Teddy bear-faced robot to help injured soldiers

Teddy bear-faced robot to help injured soldiers Img/2012/4/1/teddy-256.jpgWashington: Scientists have designed a 500-pound teddy bear that is capable of lifting and carrying an injured fighter out of harm’s way.



However, the Bear robot, which is six feet tall and made of aluminium, is no robo-doc and it won’t apply tourniquets or sweep for bullets on a fallen buddy anytime soon, Fox News reported.



A unit with a Bear tagalong would instead be able to deploy it to recover a casualty rather than having to dismount or even drive to the site, thereby reducing risk to personnel, and potentially freeing up more time for real medics.



According to the company, a next-generation Bear could potentially administer basic first aid, including affixing a tourniquet.



The Bear, from Vecna Robotics, is supported by the U.S. Army’s Telemedicine and Advanced Technology Research Center (TATRC), which is a part of the Army’s Medical Research and Material Command (USAMRMC), as well as the U.S. Navy and the Defense Advanced Research Agency (DARPA).



The robot has three components – dynamic balancing behaviour, a hydraulic-controlled upper body, and an agile mobility platform with two independent sets of tracks that act as “legs.”
An operator controls the Bear remotely with a joystick, mobile device, game console or computer, using cameras and microphones that allow him to see and hear what the Bear sees and hears.




The current prototype is fitted with maneuverable hands so Bear can more gently scoop up casualties – with arms so strong just one of the six-inch fingers can lift a 100-pound weight ten times a second, yet so gentle they can handle eggs and lightbulbs, Vecna said.



Tight doorways and stairs aren’t a problem for this Bear. It’s narrow enough to squeeze through, and even make stairs look easy while carrying a human-sized dummy.



Bear can effortlessly shift between terrains; while on smooth surfaces it uses wheels.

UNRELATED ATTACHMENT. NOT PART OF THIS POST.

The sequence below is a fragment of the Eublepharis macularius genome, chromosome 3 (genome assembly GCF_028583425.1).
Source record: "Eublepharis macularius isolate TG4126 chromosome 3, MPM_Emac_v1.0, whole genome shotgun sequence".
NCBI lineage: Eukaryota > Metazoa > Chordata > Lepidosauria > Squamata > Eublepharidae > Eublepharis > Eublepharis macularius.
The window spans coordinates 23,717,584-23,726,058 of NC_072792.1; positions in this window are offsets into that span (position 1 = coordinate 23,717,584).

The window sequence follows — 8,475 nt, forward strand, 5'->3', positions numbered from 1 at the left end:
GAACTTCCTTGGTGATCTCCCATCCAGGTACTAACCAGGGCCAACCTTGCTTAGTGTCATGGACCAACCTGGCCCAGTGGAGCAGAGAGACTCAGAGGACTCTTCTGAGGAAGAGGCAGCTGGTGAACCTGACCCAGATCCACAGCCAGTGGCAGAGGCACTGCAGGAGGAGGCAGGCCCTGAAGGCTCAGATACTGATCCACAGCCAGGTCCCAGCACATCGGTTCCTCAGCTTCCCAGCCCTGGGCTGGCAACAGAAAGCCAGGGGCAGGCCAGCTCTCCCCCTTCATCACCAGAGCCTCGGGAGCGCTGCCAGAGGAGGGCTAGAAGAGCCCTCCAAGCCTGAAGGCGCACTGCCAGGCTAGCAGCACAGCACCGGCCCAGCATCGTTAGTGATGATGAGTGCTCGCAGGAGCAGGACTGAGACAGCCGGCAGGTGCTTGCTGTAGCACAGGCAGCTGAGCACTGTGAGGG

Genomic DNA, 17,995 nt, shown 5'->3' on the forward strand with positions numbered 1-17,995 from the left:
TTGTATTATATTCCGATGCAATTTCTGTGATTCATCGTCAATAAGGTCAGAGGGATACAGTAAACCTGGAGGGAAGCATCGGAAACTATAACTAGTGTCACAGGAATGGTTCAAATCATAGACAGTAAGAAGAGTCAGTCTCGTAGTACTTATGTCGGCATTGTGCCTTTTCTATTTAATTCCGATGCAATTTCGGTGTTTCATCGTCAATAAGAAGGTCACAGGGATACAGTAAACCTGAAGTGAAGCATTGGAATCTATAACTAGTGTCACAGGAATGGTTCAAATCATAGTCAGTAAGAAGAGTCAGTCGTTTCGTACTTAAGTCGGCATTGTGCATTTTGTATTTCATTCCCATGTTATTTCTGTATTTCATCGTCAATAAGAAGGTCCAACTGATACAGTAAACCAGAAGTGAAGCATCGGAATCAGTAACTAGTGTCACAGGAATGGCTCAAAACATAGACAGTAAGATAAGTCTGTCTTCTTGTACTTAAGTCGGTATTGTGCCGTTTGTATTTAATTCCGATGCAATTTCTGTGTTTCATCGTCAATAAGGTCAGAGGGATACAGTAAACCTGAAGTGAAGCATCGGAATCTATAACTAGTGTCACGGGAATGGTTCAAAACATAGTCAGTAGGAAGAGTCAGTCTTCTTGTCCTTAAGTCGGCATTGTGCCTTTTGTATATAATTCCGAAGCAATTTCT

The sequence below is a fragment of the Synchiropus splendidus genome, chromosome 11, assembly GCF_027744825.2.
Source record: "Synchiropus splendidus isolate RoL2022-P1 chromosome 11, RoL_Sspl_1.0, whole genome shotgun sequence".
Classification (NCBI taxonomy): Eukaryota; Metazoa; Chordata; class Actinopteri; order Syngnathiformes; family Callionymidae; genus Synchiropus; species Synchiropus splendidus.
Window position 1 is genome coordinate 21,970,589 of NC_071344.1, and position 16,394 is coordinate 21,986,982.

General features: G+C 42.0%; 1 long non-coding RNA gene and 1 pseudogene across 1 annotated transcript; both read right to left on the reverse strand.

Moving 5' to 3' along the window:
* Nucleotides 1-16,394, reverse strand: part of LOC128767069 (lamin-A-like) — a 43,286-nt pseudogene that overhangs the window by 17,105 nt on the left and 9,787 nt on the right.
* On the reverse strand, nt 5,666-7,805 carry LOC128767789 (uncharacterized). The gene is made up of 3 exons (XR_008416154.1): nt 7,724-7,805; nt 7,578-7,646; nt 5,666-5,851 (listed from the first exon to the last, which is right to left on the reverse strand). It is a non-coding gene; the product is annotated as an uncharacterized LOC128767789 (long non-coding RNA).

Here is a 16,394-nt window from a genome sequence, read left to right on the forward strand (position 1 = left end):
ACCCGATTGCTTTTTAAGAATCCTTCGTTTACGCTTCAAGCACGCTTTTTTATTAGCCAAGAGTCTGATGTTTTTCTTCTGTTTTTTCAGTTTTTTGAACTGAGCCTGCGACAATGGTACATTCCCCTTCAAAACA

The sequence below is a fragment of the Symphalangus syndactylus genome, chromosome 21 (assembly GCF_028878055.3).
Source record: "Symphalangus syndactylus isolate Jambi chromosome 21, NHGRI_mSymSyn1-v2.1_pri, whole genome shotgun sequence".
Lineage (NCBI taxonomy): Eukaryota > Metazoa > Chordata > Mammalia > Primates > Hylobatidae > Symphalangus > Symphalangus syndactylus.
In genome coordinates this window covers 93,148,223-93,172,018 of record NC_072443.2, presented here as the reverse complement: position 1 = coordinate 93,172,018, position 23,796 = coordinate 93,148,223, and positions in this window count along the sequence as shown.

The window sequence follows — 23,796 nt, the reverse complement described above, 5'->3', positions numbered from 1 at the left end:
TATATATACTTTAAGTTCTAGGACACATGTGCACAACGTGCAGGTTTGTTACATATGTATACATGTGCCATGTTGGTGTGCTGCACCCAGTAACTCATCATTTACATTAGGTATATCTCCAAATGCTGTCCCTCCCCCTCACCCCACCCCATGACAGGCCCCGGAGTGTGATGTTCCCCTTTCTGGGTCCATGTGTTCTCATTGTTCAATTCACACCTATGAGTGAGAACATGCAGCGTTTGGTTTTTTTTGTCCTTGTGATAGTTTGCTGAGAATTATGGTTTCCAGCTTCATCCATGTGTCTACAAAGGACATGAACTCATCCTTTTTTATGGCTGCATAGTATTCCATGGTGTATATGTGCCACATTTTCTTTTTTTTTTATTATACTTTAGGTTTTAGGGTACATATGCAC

But when it encounters rubble, it can switch to kneeling tracked “legs.” The gyro-balance system and two-wheeled tracked base provide Bear with considerable mobility for uneven, rough terrain.



When speed is necessary, it also provides dynamic balancing for high-speed mobility. Bear currently cruises at 8 to 10 miles an hour, but Vecna says this could be easily be cranked up if needed.



The latest Bear has far more autonomy than earlier models. It can get from A to B on its own in an unstructured environment. And it can identify, grasp, lift, and carry objects on its own.



To keep a low profile on the battlefield, Vecna plans a segmented track to allow the robot to tilt forward or backward, bend at the knees to collect a casualty, and even crawl.



The segmented design will also help the robot to recover after being knocked over from any position, or from falling over.



In fact, the Bear is so jam-packed with remarkable advancements that components of it have been routinely spun off to launch other programs, such as QC Bot, supported by the same heavy hitting sponsors.



Although the bear is currently aluminum, it could very easily be armoured up and outfitted against chemical and biological agents.



ANI